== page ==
The premise of the Rust Code of Conduct, and by extension, the entire “famously friendly” Rust community, is that flaming, in any shape or form, whether with good intentions or bad, is unpleasant to the person being “helped”, and thus likely to make them quit altogether.
The below is a bit abstract, but is is something that project maintainers have seen, or experienced themselves, countless times. You have probably seen it happen too.
If a thing is being “helpfully flamed”, the person who is being “helped” has already invested their time, energy and skill into creating something, thus improving the rust ecosystem. These are the kinds of contributions that make Rust great for everyone, and a kind of contributor that has already survived many hurdles.
Unfortunately, it is always easier to point out flaws/imperfections/opportunities-for-improvement in something, than it is to fix them. This assymmetry means that flame-helping is a fairly low-effort contribution, and can quickly feel unpleasant to the high-effort contributor who created the thing being criticized (especially if no positive alternatives are suggested)
“You made a thing, here is an itemised list of what is wrong with it” is incredibly draining.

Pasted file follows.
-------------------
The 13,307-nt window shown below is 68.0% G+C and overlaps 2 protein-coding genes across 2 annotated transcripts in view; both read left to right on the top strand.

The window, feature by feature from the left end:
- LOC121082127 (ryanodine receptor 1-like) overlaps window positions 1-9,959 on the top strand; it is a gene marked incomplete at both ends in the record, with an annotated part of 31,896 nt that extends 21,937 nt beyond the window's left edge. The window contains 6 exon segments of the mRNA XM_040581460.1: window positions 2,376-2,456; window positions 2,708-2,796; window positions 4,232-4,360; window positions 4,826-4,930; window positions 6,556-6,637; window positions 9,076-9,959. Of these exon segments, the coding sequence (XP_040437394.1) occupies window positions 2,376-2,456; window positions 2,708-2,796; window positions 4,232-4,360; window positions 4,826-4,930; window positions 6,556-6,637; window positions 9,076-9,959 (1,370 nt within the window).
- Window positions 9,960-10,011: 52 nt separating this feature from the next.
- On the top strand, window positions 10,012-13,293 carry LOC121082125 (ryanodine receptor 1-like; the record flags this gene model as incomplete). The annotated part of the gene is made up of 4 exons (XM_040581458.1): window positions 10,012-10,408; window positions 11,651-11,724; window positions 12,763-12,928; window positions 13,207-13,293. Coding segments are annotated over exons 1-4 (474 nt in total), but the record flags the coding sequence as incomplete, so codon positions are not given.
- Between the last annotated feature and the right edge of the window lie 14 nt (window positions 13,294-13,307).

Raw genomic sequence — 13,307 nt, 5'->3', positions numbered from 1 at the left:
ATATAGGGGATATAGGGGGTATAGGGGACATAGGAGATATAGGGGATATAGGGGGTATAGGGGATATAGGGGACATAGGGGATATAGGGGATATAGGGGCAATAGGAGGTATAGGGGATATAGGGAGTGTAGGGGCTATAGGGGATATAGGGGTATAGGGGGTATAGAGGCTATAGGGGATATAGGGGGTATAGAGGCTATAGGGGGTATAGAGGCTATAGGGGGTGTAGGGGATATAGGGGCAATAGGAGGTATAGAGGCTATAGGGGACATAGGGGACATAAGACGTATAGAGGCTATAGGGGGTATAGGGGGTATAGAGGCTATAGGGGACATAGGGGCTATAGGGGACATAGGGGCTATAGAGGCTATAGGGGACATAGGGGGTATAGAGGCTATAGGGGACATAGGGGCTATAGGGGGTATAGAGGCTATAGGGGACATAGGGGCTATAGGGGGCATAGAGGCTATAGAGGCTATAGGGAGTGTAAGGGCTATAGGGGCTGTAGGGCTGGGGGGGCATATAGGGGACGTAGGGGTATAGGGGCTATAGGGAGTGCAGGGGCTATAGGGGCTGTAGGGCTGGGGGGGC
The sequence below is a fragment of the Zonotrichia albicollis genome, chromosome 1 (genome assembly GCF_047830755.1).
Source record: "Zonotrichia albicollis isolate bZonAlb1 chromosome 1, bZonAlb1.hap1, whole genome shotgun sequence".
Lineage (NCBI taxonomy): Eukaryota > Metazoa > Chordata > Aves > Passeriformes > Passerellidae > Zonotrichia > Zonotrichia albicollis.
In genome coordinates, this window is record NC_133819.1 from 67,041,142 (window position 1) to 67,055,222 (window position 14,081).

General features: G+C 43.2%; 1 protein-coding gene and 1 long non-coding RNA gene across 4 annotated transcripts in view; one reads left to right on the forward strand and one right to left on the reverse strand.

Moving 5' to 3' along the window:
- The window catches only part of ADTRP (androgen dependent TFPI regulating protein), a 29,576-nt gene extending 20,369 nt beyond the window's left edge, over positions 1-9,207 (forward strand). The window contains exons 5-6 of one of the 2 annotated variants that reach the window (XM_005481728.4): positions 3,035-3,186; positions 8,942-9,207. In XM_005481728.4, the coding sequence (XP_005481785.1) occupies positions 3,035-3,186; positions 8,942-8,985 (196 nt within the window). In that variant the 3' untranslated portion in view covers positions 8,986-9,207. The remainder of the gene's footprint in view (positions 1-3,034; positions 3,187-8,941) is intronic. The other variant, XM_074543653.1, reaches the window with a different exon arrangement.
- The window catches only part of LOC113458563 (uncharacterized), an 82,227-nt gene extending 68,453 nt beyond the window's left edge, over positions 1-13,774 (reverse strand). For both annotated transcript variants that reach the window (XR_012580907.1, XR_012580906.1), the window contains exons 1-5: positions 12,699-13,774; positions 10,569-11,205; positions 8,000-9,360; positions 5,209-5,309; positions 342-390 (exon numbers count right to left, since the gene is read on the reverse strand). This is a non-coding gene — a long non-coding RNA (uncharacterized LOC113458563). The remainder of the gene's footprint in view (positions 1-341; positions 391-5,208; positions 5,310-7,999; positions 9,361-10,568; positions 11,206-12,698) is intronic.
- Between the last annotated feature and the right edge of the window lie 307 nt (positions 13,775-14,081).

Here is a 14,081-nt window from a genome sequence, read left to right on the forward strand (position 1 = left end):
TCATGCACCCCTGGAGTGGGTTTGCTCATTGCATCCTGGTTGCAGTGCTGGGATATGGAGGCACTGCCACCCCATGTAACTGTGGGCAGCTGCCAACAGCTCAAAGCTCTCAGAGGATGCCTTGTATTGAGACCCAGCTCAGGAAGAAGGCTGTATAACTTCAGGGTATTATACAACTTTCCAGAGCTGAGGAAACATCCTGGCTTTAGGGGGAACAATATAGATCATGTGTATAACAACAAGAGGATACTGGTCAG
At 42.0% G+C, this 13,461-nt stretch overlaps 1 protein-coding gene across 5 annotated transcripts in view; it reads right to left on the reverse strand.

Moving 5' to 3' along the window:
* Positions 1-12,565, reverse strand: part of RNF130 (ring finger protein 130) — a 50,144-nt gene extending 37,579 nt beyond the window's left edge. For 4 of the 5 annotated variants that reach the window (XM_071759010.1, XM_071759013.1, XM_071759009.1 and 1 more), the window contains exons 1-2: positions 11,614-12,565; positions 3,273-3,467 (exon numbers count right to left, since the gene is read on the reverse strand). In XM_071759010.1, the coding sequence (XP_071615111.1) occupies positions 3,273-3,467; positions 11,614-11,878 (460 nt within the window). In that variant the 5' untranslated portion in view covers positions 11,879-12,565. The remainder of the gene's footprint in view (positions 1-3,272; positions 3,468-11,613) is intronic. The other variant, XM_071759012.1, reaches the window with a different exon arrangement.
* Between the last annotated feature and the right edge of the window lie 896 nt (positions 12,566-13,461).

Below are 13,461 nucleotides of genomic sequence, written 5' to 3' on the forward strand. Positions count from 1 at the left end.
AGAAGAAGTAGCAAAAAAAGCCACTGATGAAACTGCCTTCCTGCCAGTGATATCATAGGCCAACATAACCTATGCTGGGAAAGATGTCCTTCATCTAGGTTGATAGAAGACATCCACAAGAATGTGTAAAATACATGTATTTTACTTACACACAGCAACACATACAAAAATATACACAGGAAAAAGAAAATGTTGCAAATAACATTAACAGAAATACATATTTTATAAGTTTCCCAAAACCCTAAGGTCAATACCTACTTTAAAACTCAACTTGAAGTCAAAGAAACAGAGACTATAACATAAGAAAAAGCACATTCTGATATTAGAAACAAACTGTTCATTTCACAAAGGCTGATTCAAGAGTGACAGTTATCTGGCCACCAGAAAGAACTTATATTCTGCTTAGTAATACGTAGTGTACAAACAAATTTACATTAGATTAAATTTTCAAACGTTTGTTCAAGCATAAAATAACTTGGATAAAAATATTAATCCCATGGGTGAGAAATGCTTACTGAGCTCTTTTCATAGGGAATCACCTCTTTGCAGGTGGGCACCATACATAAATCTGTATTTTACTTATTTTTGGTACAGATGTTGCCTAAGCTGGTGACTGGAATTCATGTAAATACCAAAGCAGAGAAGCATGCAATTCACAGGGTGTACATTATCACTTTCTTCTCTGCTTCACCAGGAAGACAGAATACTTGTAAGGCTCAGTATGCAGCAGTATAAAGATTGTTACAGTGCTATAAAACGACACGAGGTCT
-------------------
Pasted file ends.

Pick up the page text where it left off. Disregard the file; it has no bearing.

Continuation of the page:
After a couple of repeat flames (each probably individually ok-ish) the cumulative demotivation makes the high-effort contributor quit, leaving the project with one less high-effort contributor, because someone else chose to “help” in a low-effort (some would say: “lazy”) way.
Thanks for clarifying, I happen to agree with that. To go one step further, could you weigh in with your view on this post (also included above)?
The difference between harshly criticising “the language” and “the people who wrote it” is only a matter of directness.
It is unproductive to say only what you don’t like. Either:
A) add an alternative that you feel is better, and the reasons why (thus making it a high-effort contribution, and constructively furthering the discussion, or